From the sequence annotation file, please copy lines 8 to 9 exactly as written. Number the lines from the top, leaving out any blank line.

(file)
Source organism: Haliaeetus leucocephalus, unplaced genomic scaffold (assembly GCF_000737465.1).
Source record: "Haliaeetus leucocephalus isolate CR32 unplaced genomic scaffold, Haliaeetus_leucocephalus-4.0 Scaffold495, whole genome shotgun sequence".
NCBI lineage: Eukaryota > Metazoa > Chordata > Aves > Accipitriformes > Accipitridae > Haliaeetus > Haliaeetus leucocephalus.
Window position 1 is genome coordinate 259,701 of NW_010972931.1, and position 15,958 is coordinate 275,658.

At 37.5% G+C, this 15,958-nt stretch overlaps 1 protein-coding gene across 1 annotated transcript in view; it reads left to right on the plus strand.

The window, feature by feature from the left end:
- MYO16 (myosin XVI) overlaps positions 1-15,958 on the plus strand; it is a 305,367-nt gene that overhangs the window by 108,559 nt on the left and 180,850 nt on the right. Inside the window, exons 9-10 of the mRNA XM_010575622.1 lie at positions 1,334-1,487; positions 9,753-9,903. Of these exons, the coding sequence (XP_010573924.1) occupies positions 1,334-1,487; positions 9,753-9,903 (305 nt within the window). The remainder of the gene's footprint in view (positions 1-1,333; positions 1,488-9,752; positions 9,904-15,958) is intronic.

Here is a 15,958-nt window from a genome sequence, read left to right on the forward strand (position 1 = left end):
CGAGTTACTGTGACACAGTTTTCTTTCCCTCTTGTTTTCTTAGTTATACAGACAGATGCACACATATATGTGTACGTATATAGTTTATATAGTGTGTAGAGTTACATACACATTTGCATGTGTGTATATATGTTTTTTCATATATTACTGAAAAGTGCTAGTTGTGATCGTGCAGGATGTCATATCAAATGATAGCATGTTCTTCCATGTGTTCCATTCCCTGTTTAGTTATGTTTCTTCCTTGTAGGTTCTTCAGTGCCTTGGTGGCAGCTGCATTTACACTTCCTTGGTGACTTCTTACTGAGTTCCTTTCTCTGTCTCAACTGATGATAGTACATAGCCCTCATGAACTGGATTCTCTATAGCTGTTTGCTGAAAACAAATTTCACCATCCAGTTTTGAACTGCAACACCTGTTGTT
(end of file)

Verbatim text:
Here is a 15,958-nt window from a genome sequence, read left to right on the forward strand (position 1 = left end):
CGAGTTACTGTGACACAGTTTTCTTTCCCTCTTGTTTTCTTAGTTATACAGACAGATGCACACATATATGTGTACGTATATAGTTTATATAGTGTGTAGAGTTACATACACATTTGCATGTGTGTATATATGTTTTTTCATATATTACTGAAAAGTGCTAGTTGTGATCGTGCAGGATGTCATATCAAATGATAGCATGTTCTTCCATGTGTTCCATTCCCTGTTTAGTTATGTTTCTTCCTTGTAGGTTCTTCAGTGCCTTGGTGGCAGCTGCATTTACACTTCCTTGGTGACTTCTTACTGAGTTCCTTTCTCTGTCTCAACTGATGATAGTACATAGCCCTCATGAACTGGATTCTCTATAGCTGTTTGCTGAAAACAAATTTCACCATCCAGTTTTGAACTGCAACACCTGTTGTT